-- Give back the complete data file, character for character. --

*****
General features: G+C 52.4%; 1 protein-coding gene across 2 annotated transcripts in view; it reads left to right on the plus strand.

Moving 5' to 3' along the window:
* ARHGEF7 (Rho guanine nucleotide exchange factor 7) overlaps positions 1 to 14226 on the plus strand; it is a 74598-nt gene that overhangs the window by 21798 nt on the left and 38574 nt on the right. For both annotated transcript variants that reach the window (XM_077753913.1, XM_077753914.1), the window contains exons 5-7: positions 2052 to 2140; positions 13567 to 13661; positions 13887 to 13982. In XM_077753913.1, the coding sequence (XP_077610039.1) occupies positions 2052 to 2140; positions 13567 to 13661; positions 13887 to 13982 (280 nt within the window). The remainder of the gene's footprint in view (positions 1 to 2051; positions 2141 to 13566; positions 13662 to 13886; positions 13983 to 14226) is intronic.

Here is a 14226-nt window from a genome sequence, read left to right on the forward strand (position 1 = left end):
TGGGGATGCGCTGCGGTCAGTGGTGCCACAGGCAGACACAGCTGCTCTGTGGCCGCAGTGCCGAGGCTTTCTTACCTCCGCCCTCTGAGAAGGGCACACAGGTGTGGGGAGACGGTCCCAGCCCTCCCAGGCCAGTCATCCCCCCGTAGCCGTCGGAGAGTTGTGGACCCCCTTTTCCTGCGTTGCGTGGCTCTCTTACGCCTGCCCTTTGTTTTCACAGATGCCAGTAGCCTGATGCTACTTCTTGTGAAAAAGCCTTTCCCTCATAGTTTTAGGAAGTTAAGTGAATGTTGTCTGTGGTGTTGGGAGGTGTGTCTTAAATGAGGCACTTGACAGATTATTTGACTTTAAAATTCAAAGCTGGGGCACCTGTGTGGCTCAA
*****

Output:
General features: G+C 52.4%; 1 protein-coding gene across 2 annotated transcripts in view; it reads left to right on the plus strand.

Moving 5' to 3' along the window:
* ARHGEF7 (Rho guanine nucleotide exchange factor 7) overlaps positions 1 to 14226 on the plus strand; it is a 74598-nt gene that overhangs the window by 21798 nt on the left and 38574 nt on the right. For both annotated transcript variants that reach the window (XM_077753913.1, XM_077753914.1), the window contains exons 5-7: positions 2052 to 2140; positions 13567 to 13661; positions 13887 to 13982. In XM_077753913.1, the coding sequence (XP_077610039.1) occupies positions 2052 to 2140; positions 13567 to 13661; positions 13887 to 13982 (280 nt within the window). The remainder of the gene's footprint in view (positions 1 to 2051; positions 2141 to 13566; positions 13662 to 13886; positions 13983 to 14226) is intronic.

Here is a 14226-nt window from a genome sequence, read left to right on the forward strand (position 1 = left end):
TGGGGATGCGCTGCGGTCAGTGGTGCCACAGGCAGACACAGCTGCTCTGTGGCCGCAGTGCCGAGGCTTTCTTACCTCCGCCCTCTGAGAAGGGCACACAGGTGTGGGGAGACGGTCCCAGCCCTCCCAGGCCAGTCATCCCCCCGTAGCCGTCGGAGAGTTGTGGACCCCCTTTTCCTGCGTTGCGTGGCTCTCTTACGCCTGCCCTTTGTTTTCACAGATGCCAGTAGCCTGATGCTACTTCTTGTGAAAAAGCCTTTCCCTCATAGTTTTAGGAAGTTAAGTGAATGTTGTCTGTGGTGTTGGGAGGTGTGTCTTAAATGAGGCACTTGACAGATTATTTGACTTTAAAATTCAAAGCTGGGGCACCTGTGTGGCTCAA